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The Program in Inter- disciplinary Biology and Biomedical Science is a cross- departmental, college and institutional collaboration of students and faculty interested in inter-disciplinary biological research.

HHMI Interfaces Scholars

George Bezerra George Bezerra '07-Present Computer Science
George's research interests comprise the self-organization and information processing in living systems. Read More
Paul Hooper Paul Hooper '06 - present Anthropology
Paul's research interests include cooperation and competition in human social networks, and explaining differences in social and political organization across societies. Read More
Wenyun Zuo Wenyun Zuo '06 - present Biology
Wenyun works on species-abundance relationship, environmental factors affecting species distribution, and ecological modeling for predicting potential distribution of species.Read More
Ziya Kalay Ziya Kalay '06 - present Physics
Ziya works on statistical physics and is interested diffusion-reaction systems.
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What is PIBBS? 
The Program in Interdisciplinary Biology and Biomedical Science is a cross- departmental, college and institutional collaboration of students and faculty interested in interdisciplinary biological research. It developed from earlier antecedents (funded by IGERT and Biocomplexity grants) and is now formally recognized by the university. The impetus for the program was the recognition that progressive on fundamental problems in biology and biomedical science requires the input of new ideas, methodologies, and investigative strategies from other disciplines, in particular, the physical sciences, engineering, and mathematics. Yet, few scientists are trained or possess the necessary skills to conduct effective interdisciplinary work. By offering training opportunities to graduate students that are cross and interdisciplinary, PiBBs aims to produce scientists that think broadly, deeply and creatively across traditional disciplines. PiBBs is currently developing a curriculum that will lead to a concentration in Integrative Biology as a formal recognition of participation in the program. Students will receive disciplinary Ph.D.’s in affiliated departments, but will take a core set of additional classes and participate in other activities designed to produce a highly interactive community of interdisciplinary scholars.
How do I get involved? 
There are two levels of involvement. Students can become “PiBBs affiliates” by simply enrolling and participating in PiBBs courses and activities. Affiliates are eligible for Student Enrichment Opportunity awards, able to propose and participate in Focus Groups, and other activities of PiBBs. They do not, however, receive stipend support, nor do they earn a concentration in Integrative Biology. Students interested in becoming fellows of the program apply (typically in their first year) and if accepted, will generally receive two years of stipend support. They are required to enroll and participate fully in the curriculum throughout their graduate career, and will earn a concentration in Integrative Biology. They are of course also eligible for Student Enrichment Opportunity awards, Focus Groups, and other funding. Fellows are also offered office space in PiBBs. Typically, PiBBs can support a total of ~12 students, drawn from the participating departments.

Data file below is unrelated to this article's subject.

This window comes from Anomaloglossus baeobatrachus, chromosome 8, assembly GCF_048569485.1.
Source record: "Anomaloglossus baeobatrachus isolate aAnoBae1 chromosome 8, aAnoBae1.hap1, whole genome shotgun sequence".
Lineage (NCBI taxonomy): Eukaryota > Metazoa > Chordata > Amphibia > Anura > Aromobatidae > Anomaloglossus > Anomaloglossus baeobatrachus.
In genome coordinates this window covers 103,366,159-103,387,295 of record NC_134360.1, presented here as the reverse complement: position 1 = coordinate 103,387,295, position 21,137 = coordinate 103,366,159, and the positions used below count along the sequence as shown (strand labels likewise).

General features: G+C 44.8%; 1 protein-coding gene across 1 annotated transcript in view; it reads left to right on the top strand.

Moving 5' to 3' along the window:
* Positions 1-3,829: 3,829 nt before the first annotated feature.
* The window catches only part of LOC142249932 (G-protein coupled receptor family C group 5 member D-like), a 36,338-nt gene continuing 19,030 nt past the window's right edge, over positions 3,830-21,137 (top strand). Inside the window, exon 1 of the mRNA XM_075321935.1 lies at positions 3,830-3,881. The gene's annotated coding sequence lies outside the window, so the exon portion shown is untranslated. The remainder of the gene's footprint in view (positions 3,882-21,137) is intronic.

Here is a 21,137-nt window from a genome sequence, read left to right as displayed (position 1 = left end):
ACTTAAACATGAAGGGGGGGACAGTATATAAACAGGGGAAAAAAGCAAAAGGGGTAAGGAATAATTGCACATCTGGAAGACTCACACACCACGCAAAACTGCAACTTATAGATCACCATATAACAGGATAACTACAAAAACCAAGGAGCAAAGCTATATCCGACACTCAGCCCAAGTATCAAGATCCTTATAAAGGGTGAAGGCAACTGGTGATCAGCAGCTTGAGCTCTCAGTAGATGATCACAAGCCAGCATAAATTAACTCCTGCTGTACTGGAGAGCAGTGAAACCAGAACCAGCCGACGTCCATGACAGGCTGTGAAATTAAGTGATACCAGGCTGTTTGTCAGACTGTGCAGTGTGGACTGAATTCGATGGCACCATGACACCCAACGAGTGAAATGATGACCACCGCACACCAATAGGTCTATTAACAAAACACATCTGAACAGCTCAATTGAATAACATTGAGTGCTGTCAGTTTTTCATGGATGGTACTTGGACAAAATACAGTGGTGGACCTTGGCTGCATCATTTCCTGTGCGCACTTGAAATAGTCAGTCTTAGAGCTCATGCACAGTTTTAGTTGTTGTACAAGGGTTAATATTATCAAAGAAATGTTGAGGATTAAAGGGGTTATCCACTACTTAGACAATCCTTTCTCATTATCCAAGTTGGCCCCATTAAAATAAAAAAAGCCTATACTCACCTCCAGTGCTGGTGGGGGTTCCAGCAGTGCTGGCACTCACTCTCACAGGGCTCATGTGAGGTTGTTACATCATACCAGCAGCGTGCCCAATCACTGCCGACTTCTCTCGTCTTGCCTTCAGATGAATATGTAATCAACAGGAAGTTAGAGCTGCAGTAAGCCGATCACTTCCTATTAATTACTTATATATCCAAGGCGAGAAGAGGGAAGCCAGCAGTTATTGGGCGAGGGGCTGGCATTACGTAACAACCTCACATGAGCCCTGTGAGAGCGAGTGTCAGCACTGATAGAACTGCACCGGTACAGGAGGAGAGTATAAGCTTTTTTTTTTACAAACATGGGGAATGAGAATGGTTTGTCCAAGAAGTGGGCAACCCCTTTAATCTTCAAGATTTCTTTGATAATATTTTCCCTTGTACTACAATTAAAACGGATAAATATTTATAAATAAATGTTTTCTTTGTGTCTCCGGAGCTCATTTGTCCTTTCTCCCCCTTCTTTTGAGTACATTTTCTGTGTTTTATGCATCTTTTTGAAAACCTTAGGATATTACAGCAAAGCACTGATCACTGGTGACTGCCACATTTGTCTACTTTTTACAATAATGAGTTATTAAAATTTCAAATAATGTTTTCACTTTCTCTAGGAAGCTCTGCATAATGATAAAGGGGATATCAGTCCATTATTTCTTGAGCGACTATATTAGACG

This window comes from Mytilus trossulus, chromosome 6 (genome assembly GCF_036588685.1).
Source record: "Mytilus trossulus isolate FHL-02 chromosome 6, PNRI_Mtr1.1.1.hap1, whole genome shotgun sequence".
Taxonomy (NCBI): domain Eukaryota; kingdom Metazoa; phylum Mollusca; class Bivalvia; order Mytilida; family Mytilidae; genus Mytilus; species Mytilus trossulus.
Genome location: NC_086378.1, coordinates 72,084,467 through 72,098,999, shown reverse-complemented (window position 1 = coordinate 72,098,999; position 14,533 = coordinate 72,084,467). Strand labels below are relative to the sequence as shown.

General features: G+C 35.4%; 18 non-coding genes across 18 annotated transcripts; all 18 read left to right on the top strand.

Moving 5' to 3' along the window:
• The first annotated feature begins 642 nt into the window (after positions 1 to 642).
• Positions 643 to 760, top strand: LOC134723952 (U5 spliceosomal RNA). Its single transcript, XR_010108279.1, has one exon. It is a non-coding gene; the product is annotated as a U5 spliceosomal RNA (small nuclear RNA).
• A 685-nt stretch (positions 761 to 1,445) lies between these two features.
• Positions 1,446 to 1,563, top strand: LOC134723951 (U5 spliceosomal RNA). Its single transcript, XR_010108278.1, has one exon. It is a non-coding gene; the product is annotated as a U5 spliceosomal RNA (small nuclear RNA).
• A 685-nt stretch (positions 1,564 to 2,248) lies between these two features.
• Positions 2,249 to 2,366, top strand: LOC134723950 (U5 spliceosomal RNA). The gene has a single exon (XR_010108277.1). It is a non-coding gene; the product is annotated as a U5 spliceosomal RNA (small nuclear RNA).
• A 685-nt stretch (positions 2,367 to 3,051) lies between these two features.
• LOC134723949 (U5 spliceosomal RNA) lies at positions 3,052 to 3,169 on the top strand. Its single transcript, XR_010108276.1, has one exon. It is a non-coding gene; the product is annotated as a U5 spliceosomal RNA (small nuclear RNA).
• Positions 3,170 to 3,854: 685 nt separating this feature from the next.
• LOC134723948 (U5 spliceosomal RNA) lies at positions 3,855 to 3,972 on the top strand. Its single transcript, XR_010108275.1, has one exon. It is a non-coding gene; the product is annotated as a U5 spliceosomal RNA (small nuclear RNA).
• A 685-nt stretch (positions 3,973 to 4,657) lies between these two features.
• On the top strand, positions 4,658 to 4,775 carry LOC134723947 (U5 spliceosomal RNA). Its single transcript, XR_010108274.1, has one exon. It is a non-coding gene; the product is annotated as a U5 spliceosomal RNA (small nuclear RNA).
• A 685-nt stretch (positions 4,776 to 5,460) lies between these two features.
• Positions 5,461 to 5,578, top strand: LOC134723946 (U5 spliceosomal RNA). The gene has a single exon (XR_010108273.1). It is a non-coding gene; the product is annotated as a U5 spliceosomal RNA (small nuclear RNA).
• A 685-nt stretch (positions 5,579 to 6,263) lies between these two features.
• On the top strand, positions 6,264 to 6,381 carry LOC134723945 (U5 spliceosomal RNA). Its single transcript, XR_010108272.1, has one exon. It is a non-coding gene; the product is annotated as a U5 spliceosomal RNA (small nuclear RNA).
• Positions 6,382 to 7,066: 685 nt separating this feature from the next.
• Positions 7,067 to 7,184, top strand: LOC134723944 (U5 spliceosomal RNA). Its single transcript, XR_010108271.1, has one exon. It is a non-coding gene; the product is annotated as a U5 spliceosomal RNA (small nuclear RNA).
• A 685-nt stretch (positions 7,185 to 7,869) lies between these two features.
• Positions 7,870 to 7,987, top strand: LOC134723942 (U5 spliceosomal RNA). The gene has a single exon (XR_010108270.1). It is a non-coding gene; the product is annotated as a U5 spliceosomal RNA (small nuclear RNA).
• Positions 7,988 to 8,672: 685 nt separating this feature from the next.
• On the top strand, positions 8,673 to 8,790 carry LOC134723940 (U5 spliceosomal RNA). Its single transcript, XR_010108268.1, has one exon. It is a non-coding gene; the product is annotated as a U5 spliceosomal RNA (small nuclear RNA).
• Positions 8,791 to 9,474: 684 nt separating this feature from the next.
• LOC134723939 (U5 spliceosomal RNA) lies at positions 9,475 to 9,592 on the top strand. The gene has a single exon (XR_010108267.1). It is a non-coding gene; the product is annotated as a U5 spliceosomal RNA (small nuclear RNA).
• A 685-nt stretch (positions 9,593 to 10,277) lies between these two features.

What are the requirements for PiBBs fellows? 

PiBBs fellow are required to enroll in a core set of courses. These courses have been developed with the specific aim of 1) developing a common baseline of mathematical, computational and biological knowledge and skills necessary for successful interdisciplinary collaborations; 2) exposing students to the disparate ways in which various scientific disciplines tackle and solve scientific problems; 3) exposing students to the language, culture, technology, literature and different perspectives/approaches used by various disciplines; and 4) learning the communication, scientific and social skills necessary to work effectively in small interdisciplinary research teams. These include a fall topics course (TiBBs), a spring seminar course (SiBBs), a course in developing and teaching topical interdisciplinary biology courses (CiT). Additionally, fellows take an integrated course in professional development, including ethics, surviving graduate school, grantsmanship and other topics.

News and Events 

Congratulations to our 2010-11 PiBBs Fellows! Robbie Burger,-Biology, Jennifer Cabotage-Anthropology, Christian Gunning-Biology, Sarah Joyce-Anthropology, Drew Levin-Computer Science, Catherine Mitchell-Anthropology, Kathrin Spendier-Physics, and Shawn "Fred" Whiteman-Biology.